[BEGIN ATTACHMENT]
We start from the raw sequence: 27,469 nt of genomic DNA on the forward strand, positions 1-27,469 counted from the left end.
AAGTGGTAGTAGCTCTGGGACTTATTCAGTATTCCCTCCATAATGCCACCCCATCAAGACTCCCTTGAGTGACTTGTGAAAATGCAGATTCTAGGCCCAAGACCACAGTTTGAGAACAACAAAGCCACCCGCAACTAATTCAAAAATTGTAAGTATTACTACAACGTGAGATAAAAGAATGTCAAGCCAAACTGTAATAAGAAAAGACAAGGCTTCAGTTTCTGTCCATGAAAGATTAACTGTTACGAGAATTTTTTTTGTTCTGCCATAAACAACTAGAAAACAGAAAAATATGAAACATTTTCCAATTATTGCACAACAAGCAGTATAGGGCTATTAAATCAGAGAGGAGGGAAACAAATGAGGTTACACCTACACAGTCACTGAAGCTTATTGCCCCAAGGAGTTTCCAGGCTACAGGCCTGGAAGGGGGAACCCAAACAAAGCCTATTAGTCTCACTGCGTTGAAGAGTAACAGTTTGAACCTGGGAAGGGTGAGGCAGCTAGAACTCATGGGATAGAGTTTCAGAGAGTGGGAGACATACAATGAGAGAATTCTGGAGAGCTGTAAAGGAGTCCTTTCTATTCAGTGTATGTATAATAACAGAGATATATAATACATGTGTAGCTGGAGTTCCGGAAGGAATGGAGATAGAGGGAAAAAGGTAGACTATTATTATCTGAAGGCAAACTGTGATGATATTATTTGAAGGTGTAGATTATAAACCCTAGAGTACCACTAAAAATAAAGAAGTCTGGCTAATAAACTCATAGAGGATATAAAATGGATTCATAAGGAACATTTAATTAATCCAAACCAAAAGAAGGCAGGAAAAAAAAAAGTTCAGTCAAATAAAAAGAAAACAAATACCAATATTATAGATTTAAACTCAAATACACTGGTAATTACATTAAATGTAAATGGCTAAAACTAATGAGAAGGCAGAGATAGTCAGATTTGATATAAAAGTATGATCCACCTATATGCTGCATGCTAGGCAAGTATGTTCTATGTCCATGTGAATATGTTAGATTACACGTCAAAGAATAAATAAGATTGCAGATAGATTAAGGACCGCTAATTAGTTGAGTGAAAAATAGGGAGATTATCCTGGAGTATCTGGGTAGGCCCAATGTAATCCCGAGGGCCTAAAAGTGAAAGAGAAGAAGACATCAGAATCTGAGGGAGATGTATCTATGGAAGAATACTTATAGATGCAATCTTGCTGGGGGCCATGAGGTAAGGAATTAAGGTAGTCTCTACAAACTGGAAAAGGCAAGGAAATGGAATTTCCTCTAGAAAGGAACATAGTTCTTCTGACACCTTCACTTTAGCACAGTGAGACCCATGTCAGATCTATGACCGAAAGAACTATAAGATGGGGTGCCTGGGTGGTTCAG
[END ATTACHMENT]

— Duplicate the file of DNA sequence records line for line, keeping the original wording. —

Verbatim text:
We start from the raw sequence: 27,469 nt of genomic DNA on the forward strand, positions 1-27,469 counted from the left end.
AAGTGGTAGTAGCTCTGGGACTTATTCAGTATTCCCTCCATAATGCCACCCCATCAAGACTCCCTTGAGTGACTTGTGAAAATGCAGATTCTAGGCCCAAGACCACAGTTTGAGAACAACAAAGCCACCCGCAACTAATTCAAAAATTGTAAGTATTACTACAACGTGAGATAAAAGAATGTCAAGCCAAACTGTAATAAGAAAAGACAAGGCTTCAGTTTCTGTCCATGAAAGATTAACTGTTACGAGAATTTTTTTTGTTCTGCCATAAACAACTAGAAAACAGAAAAATATGAAACATTTTCCAATTATTGCACAACAAGCAGTATAGGGCTATTAAATCAGAGAGGAGGGAAACAAATGAGGTTACACCTACACAGTCACTGAAGCTTATTGCCCCAAGGAGTTTCCAGGCTACAGGCCTGGAAGGGGGAACCCAAACAAAGCCTATTAGTCTCACTGCGTTGAAGAGTAACAGTTTGAACCTGGGAAGGGTGAGGCAGCTAGAACTCATGGGATAGAGTTTCAGAGAGTGGGAGACATACAATGAGAGAATTCTGGAGAGCTGTAAAGGAGTCCTTTCTATTCAGTGTATGTATAATAACAGAGATATATAATACATGTGTAGCTGGAGTTCCGGAAGGAATGGAGATAGAGGGAAAAAGGTAGACTATTATTATCTGAAGGCAAACTGTGATGATATTATTTGAAGGTGTAGATTATAAACCCTAGAGTACCACTAAAAATAAAGAAGTCTGGCTAATAAACTCATAGAGGATATAAAATGGATTCATAAGGAACATTTAATTAATCCAAACCAAAAGAAGGCAGGAAAAAAAAAAGTTCAGTCAAATAAAAAGAAAACAAATACCAATATTATAGATTTAAACTCAAATACACTGGTAATTACATTAAATGTAAATGGCTAAAACTAATGAGAAGGCAGAGATAGTCAGATTTGATATAAAAGTATGATCCACCTATATGCTGCATGCTAGGCAAGTATGTTCTATGTCCATGTGAATATGTTAGATTACACGTCAAAGAATAAATAAGATTGCAGATAGATTAAGGACCGCTAATTAGTTGAGTGAAAAATAGGGAGATTATCCTGGAGTATCTGGGTAGGCCCAATGTAATCCCGAGGGCCTAAAAGTGAAAGAGAAGAAGACATCAGAATCTGAGGGAGATGTATCTATGGAAGAATACTTATAGATGCAATCTTGCTGGGGGCCATGAGGTAAGGAATTAAGGTAGTCTCTACAAACTGGAAAAGGCAAGGAAATGGAATTTCCTCTAGAAAGGAACATAGTTCTTCTGACACCTTCACTTTAGCACAGTGAGACCCATGTCAGATCTATGACCGAAAGAACTATAAGATGGGGTGCCTGGGTGGTTCAG